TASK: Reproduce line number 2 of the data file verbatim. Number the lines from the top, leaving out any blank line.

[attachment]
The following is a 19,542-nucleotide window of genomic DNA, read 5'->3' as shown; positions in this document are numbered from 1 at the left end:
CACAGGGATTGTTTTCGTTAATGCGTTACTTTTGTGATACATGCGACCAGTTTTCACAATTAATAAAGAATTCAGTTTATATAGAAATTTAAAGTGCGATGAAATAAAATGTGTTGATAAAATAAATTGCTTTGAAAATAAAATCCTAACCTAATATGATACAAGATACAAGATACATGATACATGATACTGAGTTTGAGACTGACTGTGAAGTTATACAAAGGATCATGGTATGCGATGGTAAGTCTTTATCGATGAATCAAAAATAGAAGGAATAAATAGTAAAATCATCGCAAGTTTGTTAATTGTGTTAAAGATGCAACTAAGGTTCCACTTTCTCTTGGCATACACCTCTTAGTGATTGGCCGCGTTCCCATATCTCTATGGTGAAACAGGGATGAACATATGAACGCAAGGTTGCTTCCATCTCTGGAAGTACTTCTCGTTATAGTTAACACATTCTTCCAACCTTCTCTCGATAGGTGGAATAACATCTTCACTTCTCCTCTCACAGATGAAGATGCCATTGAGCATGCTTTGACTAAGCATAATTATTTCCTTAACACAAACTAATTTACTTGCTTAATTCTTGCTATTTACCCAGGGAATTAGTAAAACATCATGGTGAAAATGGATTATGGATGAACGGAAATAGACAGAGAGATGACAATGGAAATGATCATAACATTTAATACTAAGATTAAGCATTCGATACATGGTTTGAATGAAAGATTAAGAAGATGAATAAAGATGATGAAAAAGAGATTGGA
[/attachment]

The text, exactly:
CACAGGGATTGTTTTCGTTAATGCGTTACTTTTGTGATACATGCGACCAGTTTTCACAATTAATAAAGAATTCAGTTTATATAGAAATTTAAAGTGCGATGAAATAAAATGTGTTGATAAAATAAATTGCTTTGAAAATAAAATCCTAACCTAATATGATACAAGATACAAGATACATGATACATGATACTGAGTTTGAGACTGACTGTGAAGTTATACAAAGGATCATGGTATGCGATGGTAAGTCTTTATCGATGAATCAAAAATAGAAGGAATAAATAGTAAAATCATCGCAAGTTTGTTAATTGTGTTAAAGATGCAACTAAGGTTCCACTTTCTCTTGGCATACACCTCTTAGTGATTGGCCGCGTTCCCATATCTCTATGGTGAAACAGGGATGAACATATGAACGCAAGGTTGCTTCCATCTCTGGAAGTACTTCTCGTTATAGTTAACACATTCTTCCAACCTTCTCTCGATAGGTGGAATAACATCTTCACTTCTCCTCTCACAGATGAAGATGCCATTGAGCATGCTTTGACTAAGCATAATTATTTCCTTAACACAAACTAATTTACTTGCTTAATTCTTGCTATTTACCCAGGGAATTAGTAAAACATCATGGTGAAAATGGATTATGGATGAACGGAAATAGACAGAGAGATGACAATGGAAATGATCATAACATTTAATACTAAGATTAAGCATTCGATACATGGTTTGAATGAAAGATTAAGAAGATGAATAAAGATGATGAAAAAGAGATTGGA